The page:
At the end of August 2005, as part of the weekend-long celebration of the official re-opening of Stevenson House at Monterey State Historic Park, California, Swearingen gave an illustrated slide lecture, "Some Early Visitors to Monterey: Artistic Monterey in the 1870s," tracing the emergence of Monterey as an artist's colony during the middle and late 1870s.
Swearingen was also honored with the "California Poppy Award" for "Exemplary Service to California State Parks" for his help in developing the new furnishing and interpretive plans for Stevenson House - the first major revision of these plans in forty years.
During the month of October 2004, Swearingen was honored as a visiting fellow at the Beinecke Rare Book and Manuscript Library, Yale University, as the recipient of a John D. and Rose H. Jackson Fellowship. This enabled him to advance significantly his research for Robert Louis Stevenson: Spirit of Adventure, taking in many newly-acquired items, and to assist the library and fellow scholars in the identification and cataloguing of Stevenson's notebooks and other manuscript materials.
For the University of North Carolina Program in the Humanities and Human Values weekend seminar Spirit of Adventure, 29 - 31 July 2004, Swearingen gave the keynote presentation and a presentation on Robert Louis Stevenson, supporting both of these with an extensive collection of web links: Web Links - Spirit of Adventure.
Aired at 2:00 AM (!) on 9 December 2003 on the Learning Channel in the United States was Judith Dwan Hallet's hour-long program on Dr. Jekyll and Mr. Hyde, in the Cronkite-Ward "Great Books" series. This program includes parts of a conversation with Swearingen filmed in Washington, DC, in December 2001. He also served as a consultant on the project. More Information
On 10 November 2003, at the Book Club of California, Swearingen gave an introduction to the film Notes on the Port of St. Francis (1951) by Frank Stauffacher, narrated by Vincent Price, and using the text of Robert Louis Stevenson's essay "A Modern Cosmopolis" (1882). Details and Complete Text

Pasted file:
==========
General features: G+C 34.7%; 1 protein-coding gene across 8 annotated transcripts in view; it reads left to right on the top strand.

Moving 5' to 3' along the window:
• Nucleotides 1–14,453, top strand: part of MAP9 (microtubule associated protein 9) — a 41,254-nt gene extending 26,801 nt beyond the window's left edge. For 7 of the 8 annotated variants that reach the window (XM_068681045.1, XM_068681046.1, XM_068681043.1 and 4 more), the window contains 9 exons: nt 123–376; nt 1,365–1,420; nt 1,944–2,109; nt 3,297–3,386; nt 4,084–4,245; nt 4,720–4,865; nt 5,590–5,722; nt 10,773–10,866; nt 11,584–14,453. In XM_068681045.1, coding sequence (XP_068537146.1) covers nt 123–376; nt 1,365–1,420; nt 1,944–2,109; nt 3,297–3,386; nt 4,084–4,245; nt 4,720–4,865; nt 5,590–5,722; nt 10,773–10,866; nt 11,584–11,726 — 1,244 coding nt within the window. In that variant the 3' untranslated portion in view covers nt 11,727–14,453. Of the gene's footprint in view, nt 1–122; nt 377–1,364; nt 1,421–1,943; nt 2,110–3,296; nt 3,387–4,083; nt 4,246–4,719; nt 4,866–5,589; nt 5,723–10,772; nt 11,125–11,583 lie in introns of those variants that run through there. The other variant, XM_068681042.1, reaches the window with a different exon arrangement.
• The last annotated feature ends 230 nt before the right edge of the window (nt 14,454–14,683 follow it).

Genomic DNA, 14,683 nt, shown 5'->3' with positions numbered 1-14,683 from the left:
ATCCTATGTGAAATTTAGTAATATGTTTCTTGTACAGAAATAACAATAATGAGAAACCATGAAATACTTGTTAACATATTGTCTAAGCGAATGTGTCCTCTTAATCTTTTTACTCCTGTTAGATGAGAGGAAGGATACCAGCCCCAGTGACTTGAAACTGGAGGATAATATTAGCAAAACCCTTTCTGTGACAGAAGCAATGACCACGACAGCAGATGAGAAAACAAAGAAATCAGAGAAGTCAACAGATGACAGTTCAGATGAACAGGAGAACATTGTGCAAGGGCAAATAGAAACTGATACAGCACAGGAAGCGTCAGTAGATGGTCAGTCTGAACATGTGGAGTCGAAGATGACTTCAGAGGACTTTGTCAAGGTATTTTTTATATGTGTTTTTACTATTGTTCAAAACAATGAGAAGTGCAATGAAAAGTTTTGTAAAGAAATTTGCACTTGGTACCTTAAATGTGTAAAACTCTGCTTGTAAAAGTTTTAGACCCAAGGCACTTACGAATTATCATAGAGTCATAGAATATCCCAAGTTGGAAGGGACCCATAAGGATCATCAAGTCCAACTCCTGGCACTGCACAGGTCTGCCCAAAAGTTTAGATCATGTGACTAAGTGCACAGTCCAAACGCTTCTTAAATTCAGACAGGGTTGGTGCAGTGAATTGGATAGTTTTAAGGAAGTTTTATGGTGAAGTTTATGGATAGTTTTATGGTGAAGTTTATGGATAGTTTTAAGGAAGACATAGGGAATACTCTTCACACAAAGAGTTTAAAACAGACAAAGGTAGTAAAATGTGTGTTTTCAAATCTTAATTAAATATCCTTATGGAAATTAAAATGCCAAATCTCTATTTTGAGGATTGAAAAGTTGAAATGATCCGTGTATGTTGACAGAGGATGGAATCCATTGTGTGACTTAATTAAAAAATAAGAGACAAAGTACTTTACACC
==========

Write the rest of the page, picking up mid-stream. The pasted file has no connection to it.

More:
In November 2002, he was the featured speaker at a celebration of Robert Louis Stevenson at the Monterey Public Library, Monterey, California. He also serves there as a consultant to Monterey State History Park helping create the new exhibit layout and interpretive plan for Stevenson House, the two-story adobe in which Stevenson lived at the end of 1879.
In November 2000, among other activities and appearances during the week, he spoke to students and faculty at the University of Edinburgh as part of the week-long celebration of the 150th anniversary of Robert Louis Stevenson's birth on 13 November 1850.
Swearingen's current project is a full-length biography of RLS for Faber and Faber Publishers, London, titled Robert Louis Stevenson: Spirit of Adventure.
He is the author of the authoritative guide to the writing and publication of Stevenson's many prose works: The Prose Writings of Robert Louis Stevenson: A Guide (1980). He has also published articles and reviews on Stevenson over the space of more than twenty-five years.
With his wife, Sarah, he edited for publication the complete, original manuscript of The Amateur Emigrant, now in the Beinecke Rare Book and Manuscript Library at Yale University. This is Stevenson's own account of his trip in 1879 across the Atlantic and the American continent to California.
Swearingen also discovered Stevenson's first published work of fiction, An Old Song. Published anonymously in the short-lived magazine London in 1877, the story was not known to be Stevenson's until Swearingen identified it on the basis of manuscript evidence 100 years later at Yale University.
In October 2001 the City of Edinburgh Libraries and Museums Department published Swearingen's Robert Louis Stevenson's Edinburgh: A Concise Guide for Visitors and Residents - the first detailed guide to places in and near his native city especially associated with Stevenson. It is illustrated with photographs and maps from Stevenson's time; the text consists almost entirely of quotations from Stevenson's letters and reminiscences and recollections by his contemporaries. » The Writers' Museum - Edinburgh